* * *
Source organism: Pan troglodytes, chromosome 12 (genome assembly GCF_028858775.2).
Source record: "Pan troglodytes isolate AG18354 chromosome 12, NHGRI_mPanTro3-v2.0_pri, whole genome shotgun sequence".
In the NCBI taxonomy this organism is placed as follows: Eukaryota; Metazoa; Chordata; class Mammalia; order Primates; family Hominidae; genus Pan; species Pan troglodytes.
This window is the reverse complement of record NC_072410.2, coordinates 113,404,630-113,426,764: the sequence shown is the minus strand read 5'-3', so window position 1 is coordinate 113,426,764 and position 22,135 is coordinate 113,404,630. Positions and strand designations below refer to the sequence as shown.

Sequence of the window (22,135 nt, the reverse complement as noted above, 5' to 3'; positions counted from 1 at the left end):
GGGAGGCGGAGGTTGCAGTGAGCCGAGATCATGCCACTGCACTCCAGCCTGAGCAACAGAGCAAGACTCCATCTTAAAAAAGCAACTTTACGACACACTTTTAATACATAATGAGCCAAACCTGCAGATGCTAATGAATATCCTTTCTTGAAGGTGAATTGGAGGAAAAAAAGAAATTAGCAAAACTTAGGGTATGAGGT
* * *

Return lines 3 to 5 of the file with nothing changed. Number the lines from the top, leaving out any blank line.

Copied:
In the NCBI taxonomy this organism is placed as follows: Eukaryota; Metazoa; Chordata; class Mammalia; order Primates; family Hominidae; genus Pan; species Pan troglodytes.
This window is the reverse complement of record NC_072410.2, coordinates 113,404,630-113,426,764: the sequence shown is the minus strand read 5'-3', so window position 1 is coordinate 113,426,764 and position 22,135 is coordinate 113,404,630. Positions and strand designations below refer to the sequence as shown.

Sequence of the window (22,135 nt, the reverse complement as noted above, 5' to 3'; positions counted from 1 at the left end):